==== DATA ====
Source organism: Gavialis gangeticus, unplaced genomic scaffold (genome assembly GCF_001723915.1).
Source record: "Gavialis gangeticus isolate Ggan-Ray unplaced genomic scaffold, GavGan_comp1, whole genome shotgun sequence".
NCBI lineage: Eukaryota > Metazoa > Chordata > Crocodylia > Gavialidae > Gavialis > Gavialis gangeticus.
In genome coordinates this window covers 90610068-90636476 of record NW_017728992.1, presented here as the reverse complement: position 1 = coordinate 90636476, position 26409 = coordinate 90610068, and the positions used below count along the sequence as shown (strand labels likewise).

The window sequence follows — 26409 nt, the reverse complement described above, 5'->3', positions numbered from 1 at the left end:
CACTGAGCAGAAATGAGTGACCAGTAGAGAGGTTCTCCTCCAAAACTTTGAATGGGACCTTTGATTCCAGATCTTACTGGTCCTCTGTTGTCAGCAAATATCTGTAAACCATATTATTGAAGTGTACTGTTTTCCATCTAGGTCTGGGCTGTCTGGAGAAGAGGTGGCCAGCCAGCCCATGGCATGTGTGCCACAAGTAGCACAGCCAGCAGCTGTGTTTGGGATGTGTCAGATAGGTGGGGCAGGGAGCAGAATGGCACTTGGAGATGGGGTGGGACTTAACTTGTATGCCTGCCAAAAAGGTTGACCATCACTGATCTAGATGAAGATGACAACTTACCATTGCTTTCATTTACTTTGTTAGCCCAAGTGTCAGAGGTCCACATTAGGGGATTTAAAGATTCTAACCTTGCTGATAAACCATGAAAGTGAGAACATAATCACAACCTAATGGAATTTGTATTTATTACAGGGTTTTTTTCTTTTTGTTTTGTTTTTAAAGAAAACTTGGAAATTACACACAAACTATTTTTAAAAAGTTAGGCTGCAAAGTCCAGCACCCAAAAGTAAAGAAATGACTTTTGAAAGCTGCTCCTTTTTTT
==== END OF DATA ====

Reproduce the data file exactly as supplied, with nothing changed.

Source organism: Gavialis gangeticus, unplaced genomic scaffold (genome assembly GCF_001723915.1).
Source record: "Gavialis gangeticus isolate Ggan-Ray unplaced genomic scaffold, GavGan_comp1, whole genome shotgun sequence".
NCBI lineage: Eukaryota > Metazoa > Chordata > Crocodylia > Gavialidae > Gavialis > Gavialis gangeticus.
In genome coordinates this window covers 90610068-90636476 of record NW_017728992.1, presented here as the reverse complement: position 1 = coordinate 90636476, position 26409 = coordinate 90610068, and the positions used below count along the sequence as shown (strand labels likewise).

The window sequence follows — 26409 nt, the reverse complement described above, 5'->3', positions numbered from 1 at the left end:
CACTGAGCAGAAATGAGTGACCAGTAGAGAGGTTCTCCTCCAAAACTTTGAATGGGACCTTTGATTCCAGATCTTACTGGTCCTCTGTTGTCAGCAAATATCTGTAAACCATATTATTGAAGTGTACTGTTTTCCATCTAGGTCTGGGCTGTCTGGAGAAGAGGTGGCCAGCCAGCCCATGGCATGTGTGCCACAAGTAGCACAGCCAGCAGCTGTGTTTGGGATGTGTCAGATAGGTGGGGCAGGGAGCAGAATGGCACTTGGAGATGGGGTGGGACTTAACTTGTATGCCTGCCAAAAAGGTTGACCATCACTGATCTAGATGAAGATGACAACTTACCATTGCTTTCATTTACTTTGTTAGCCCAAGTGTCAGAGGTCCACATTAGGGGATTTAAAGATTCTAACCTTGCTGATAAACCATGAAAGTGAGAACATAATCACAACCTAATGGAATTTGTATTTATTACAGGGTTTTTTTCTTTTTGTTTTGTTTTTAAAGAAAACTTGGAAATTACACACAAACTATTTTTAAAAAGTTAGGCTGCAAAGTCCAGCACCCAAAAGTAAAGAAATGACTTTTGAAAGCTGCTCCTTTTTTT